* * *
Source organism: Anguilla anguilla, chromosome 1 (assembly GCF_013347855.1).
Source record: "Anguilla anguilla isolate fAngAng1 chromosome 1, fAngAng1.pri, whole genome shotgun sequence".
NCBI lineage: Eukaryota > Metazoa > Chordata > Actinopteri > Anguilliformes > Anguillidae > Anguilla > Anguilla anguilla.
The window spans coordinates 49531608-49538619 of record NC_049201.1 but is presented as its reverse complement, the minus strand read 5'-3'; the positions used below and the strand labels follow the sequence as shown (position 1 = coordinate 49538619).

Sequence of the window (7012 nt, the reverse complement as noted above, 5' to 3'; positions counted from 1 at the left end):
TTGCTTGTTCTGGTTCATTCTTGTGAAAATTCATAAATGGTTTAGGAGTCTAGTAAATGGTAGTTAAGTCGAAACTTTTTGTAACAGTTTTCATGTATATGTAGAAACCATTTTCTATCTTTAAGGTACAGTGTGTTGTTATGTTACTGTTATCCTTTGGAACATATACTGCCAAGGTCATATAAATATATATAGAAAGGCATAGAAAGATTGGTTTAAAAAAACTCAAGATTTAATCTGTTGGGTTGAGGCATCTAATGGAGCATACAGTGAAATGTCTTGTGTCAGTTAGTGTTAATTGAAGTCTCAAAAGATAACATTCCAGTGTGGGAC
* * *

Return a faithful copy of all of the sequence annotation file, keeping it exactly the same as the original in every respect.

Source organism: Anguilla anguilla, chromosome 1 (assembly GCF_013347855.1).
Source record: "Anguilla anguilla isolate fAngAng1 chromosome 1, fAngAng1.pri, whole genome shotgun sequence".
NCBI lineage: Eukaryota > Metazoa > Chordata > Actinopteri > Anguilliformes > Anguillidae > Anguilla > Anguilla anguilla.
The window spans coordinates 49531608-49538619 of record NC_049201.1 but is presented as its reverse complement, the minus strand read 5'-3'; the positions used below and the strand labels follow the sequence as shown (position 1 = coordinate 49538619).

Sequence of the window (7012 nt, the reverse complement as noted above, 5' to 3'; positions counted from 1 at the left end):
TTGCTTGTTCTGGTTCATTCTTGTGAAAATTCATAAATGGTTTAGGAGTCTAGTAAATGGTAGTTAAGTCGAAACTTTTTGTAACAGTTTTCATGTATATGTAGAAACCATTTTCTATCTTTAAGGTACAGTGTGTTGTTATGTTACTGTTATCCTTTGGAACATATACTGCCAAGGTCATATAAATATATATAGAAAGGCATAGAAAGATTGGTTTAAAAAAACTCAAGATTTAATCTGTTGGGTTGAGGCATCTAATGGAGCATACAGTGAAATGTCTTGTGTCAGTTAGTGTTAATTGAAGTCTCAAAAGATAACATTCCAGTGTGGGAC